I found this book whilst browsing through the proof copy bookshelf in the shop where I work. I was drawn to it as it was written by an author I had never heard of. Sarah Armstrong actually lives in the same town as I do, so I naturally wanted to become more familiar with her work.

I instantly fell in love with the feel and intrigue of this book and learnt a lot about life in Soviet Moscow in the 1970s. The book follows the main protagonist, Martha as she moves to Moscow with her new husband Kit, who is effectively, her gay best friend. Martha moves to Moscow in the hope to start a better life, having been sent away from Cambridge University for distributing left-wing leaflets.

Martha attempts to fully immerse herself into the Moscow life in her attempt to learn the language and make friends. But she is unaware of the dangers of her actions and the spy-like consequences of her actions. Life in Moscow is never quite what she imagined.

Armstrong depicts the Soviet state in the 1970s with startling realism. Like Martha, I too was lured in by the beauty, fascination and sense of the unknown that Moscow seemed to portray. The novel always feels slightly uncomfortable, but all the while, utterly fascinating and alluring.

I was very pleased to find out there is a sequel is in the works! 4/5

July in books

Image: On Chesil Beach (film adaptation, 2017)

Although two and a half books in one month is not a lot too most people – it is more than I have read for a while! Earlier on in the month I told myself I wanted to read more for pleasure – and I guess I have succeeded. Next month’s target will be three books – which should be more achievable as I will have finished my exams!

On Chesil Beach by Ian McEwan (2007)

The first book I chose to read this month was one of the most harrowing books I have read for a while. I feel in love with Atonement when I was studying A-Level literature and have always wanted to read more McEwan and this didn’t disappoint. I read the short novel in about two days and was at once taken back to the writing style which made me fall in love with literature. McEwan has such a rich palette for detail and makes every scene come alive. On Chesil Beach follows the account of a newly wed couple on their honeymoon evening. Flipping from their student days until the present, McEwan tells the story of their upsetting struggle. Subtle but innovative, the story is compelling but nonetheless devastating. A perspective not often covered in literature, but tackled with beauty and elegance, the reader can almost feel the tension prickling through the pages. 4/5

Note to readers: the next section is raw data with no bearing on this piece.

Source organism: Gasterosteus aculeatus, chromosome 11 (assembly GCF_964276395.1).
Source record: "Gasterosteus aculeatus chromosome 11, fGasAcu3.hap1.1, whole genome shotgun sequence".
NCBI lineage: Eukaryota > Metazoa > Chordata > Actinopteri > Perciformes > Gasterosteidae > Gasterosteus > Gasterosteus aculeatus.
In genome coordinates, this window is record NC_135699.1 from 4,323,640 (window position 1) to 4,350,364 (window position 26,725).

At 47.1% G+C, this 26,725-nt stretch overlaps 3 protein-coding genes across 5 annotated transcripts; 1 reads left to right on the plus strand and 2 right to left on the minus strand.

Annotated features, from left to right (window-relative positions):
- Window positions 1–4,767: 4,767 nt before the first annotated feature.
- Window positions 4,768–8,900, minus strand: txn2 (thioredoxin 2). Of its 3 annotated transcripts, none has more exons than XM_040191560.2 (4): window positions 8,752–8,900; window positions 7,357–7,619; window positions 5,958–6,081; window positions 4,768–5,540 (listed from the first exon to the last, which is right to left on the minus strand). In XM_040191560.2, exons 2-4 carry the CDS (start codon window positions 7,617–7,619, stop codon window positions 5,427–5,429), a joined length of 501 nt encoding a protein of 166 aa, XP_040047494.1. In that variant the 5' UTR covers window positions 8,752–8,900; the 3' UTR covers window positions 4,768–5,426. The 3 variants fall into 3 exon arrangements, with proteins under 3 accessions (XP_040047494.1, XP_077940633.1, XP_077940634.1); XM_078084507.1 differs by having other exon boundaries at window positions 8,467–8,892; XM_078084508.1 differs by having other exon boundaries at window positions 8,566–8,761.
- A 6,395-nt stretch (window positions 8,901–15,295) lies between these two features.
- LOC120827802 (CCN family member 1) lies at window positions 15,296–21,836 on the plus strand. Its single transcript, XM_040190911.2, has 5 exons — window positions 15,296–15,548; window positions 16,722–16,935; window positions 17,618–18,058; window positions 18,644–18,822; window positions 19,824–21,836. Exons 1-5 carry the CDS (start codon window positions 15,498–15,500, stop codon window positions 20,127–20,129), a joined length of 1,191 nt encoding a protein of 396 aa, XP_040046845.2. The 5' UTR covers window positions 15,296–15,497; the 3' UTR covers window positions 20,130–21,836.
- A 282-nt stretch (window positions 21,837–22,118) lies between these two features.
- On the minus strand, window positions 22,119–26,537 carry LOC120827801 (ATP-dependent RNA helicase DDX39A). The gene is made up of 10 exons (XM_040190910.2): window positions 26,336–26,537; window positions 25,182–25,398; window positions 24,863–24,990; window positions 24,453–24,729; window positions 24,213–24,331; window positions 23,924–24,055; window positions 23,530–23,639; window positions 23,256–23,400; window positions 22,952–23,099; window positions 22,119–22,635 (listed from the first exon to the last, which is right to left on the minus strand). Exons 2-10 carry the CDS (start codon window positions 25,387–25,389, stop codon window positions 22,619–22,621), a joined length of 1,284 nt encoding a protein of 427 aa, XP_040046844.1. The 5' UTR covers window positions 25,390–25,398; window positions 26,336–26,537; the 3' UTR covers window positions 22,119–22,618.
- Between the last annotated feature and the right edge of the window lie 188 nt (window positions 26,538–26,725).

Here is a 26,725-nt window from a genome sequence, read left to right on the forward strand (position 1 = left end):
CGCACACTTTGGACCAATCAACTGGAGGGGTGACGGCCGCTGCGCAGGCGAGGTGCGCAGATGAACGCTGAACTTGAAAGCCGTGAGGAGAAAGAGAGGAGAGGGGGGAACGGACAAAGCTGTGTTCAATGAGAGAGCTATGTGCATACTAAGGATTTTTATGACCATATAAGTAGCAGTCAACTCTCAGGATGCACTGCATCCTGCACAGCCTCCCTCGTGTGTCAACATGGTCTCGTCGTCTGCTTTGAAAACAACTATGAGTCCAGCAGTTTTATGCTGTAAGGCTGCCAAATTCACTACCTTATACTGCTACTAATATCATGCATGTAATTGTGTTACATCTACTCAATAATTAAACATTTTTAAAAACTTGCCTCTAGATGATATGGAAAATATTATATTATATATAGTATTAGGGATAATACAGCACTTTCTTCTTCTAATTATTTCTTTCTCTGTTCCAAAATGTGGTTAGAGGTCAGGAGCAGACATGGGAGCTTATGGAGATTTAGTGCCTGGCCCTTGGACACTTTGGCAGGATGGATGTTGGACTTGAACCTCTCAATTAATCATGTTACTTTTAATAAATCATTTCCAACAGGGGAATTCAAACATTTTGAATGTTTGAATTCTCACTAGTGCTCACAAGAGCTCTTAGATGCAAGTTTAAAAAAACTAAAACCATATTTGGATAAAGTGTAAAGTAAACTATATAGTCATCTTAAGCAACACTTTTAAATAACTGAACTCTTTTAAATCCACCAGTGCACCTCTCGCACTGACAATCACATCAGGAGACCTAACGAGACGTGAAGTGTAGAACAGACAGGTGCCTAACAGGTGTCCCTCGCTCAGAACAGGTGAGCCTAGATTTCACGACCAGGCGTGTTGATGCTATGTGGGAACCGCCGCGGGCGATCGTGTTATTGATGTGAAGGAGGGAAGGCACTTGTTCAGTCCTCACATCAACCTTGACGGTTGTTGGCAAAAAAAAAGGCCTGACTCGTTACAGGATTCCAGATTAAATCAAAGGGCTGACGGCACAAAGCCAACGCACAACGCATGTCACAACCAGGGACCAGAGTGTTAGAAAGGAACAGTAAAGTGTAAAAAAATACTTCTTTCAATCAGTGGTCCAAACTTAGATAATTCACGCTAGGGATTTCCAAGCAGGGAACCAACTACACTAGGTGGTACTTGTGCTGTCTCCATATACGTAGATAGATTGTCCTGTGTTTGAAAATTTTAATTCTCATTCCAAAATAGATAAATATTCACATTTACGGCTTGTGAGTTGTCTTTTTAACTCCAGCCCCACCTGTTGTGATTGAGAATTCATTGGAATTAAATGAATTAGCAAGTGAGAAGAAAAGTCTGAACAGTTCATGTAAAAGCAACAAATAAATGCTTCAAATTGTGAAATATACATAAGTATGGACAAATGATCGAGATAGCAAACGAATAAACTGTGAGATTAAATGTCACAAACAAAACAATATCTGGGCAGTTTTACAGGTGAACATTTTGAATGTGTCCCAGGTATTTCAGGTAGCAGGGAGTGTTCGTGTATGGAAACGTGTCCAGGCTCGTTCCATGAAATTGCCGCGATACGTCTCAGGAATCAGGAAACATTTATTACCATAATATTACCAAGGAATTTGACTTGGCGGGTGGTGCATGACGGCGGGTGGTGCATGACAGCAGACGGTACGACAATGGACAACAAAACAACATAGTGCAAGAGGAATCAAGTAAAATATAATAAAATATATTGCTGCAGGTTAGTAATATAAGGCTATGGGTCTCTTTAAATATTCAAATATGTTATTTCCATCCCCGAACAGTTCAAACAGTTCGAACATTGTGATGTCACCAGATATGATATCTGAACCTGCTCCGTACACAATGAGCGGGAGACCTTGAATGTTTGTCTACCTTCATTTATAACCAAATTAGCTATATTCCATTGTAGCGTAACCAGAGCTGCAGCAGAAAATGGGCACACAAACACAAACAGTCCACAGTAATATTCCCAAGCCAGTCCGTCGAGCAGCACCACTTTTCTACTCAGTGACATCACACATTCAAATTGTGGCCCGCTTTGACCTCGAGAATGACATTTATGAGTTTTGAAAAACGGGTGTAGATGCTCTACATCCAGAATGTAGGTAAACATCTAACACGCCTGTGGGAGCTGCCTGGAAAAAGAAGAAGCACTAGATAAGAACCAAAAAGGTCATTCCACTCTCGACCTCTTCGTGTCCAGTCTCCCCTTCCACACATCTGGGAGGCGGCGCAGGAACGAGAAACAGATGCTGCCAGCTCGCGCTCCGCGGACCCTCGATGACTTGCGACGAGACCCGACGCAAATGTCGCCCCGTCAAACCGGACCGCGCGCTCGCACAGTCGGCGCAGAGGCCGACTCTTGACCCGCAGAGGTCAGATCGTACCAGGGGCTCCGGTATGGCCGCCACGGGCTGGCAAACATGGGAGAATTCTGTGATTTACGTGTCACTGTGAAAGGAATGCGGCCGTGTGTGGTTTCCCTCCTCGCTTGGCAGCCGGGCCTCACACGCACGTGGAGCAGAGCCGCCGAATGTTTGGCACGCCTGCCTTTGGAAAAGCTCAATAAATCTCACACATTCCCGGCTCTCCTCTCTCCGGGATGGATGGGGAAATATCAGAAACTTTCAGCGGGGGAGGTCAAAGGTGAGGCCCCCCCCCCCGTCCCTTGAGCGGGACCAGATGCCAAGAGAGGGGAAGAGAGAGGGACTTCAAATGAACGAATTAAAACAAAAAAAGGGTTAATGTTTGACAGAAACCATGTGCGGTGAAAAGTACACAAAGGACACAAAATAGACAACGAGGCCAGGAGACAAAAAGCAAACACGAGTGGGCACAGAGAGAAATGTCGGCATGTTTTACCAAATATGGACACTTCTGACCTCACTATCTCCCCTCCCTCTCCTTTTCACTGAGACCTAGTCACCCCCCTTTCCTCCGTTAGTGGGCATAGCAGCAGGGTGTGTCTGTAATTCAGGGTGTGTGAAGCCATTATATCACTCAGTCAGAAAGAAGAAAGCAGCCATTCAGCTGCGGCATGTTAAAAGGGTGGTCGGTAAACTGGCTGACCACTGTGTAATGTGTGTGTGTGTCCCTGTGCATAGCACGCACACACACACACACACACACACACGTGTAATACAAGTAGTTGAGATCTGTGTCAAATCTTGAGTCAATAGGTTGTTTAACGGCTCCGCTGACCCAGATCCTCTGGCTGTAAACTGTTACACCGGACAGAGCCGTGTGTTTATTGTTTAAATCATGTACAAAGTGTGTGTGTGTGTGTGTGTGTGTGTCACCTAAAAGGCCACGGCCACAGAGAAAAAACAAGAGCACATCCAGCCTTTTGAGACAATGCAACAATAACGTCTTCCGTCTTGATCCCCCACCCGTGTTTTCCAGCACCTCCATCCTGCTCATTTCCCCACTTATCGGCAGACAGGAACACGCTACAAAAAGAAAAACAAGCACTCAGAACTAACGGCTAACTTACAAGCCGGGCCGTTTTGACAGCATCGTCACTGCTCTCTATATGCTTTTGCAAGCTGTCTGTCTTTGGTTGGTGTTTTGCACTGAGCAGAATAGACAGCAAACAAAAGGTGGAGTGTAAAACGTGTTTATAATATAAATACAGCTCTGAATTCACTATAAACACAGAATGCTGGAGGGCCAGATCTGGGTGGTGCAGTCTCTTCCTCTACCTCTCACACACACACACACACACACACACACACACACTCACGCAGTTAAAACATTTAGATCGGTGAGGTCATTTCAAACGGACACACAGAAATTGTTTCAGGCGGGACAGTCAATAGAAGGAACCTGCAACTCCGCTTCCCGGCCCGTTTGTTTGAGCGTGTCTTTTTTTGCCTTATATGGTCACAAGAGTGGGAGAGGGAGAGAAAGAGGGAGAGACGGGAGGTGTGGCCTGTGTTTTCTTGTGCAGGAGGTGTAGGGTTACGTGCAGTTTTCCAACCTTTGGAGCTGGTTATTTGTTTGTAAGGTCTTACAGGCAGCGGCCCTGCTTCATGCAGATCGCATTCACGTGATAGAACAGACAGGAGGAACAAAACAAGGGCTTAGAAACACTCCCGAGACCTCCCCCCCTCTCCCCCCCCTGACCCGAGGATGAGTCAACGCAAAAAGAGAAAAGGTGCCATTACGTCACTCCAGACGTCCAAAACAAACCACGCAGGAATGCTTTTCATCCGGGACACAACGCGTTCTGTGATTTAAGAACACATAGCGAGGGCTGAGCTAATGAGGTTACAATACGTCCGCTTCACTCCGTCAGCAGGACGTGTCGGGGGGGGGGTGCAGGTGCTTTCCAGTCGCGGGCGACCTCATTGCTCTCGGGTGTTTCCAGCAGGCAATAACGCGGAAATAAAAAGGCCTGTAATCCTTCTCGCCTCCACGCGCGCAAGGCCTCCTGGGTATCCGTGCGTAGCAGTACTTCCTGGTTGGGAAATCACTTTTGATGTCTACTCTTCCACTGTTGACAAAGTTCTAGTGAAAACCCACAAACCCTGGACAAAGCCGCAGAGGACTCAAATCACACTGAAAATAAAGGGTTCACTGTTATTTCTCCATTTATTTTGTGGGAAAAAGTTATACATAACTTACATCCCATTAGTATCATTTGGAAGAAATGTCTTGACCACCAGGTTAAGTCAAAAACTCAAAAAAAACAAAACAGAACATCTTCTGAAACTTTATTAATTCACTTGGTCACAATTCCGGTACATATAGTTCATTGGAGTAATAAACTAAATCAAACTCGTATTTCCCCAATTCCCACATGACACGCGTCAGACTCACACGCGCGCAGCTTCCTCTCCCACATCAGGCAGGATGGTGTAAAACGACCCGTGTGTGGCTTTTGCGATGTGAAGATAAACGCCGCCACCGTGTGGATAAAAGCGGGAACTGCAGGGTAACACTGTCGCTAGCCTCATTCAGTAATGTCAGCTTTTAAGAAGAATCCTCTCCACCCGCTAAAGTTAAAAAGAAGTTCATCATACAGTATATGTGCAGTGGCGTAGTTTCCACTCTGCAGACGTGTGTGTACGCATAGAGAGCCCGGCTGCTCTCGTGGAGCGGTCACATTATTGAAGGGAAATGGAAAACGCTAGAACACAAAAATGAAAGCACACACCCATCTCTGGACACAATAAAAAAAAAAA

Autumn by Ali Smith (2016),

Considered to be the first fiction book written in response to Brexit, this book (and following series) follows a contemporary criticism of Britain in the aftermath of the 2016 vote. Written in the third person, in prose somewhat resembling poetic voice, it offers a stark criticism of the feeling of Britain in a post-Brexit world. Although being fiction, one cannot help but interpret Autumn as symbolic of Britain’s Brexit sentiment as a historic moment. Leaver or remainer, upon reading Autumn, readers should agree that it is a remarkable work of fiction based on a current, real life political event that everyone should read regardless of political persuasion. Autumn is a set of four books which include Spring, Summer and Winter. Each is a reflection of the moments following the Brexit vote. Stark, yet wonderfully written and reflective. (5/5)

Saturday by Ian McEwan

I cannot really write a review of this as I am only half way through, but I thought I would include a some thoughts anyway. As I was impressed by Chesil Beach, I thought I would continue the McEwan theme. Saturday is set in the post 9/11 age and offers a subtle reflection on British politics in the 2000s; the threat of nuclear war with Iran and urban life in modern London. As expected, McEwan intricately describes every nook and cranny of the life of the protagonist, the neurosurgeon, Henry Perowne and his family. It is a novel set in one single Saturday, but the intricacy makes it feel like a lifetime. I am very much looking forward to reading more of it!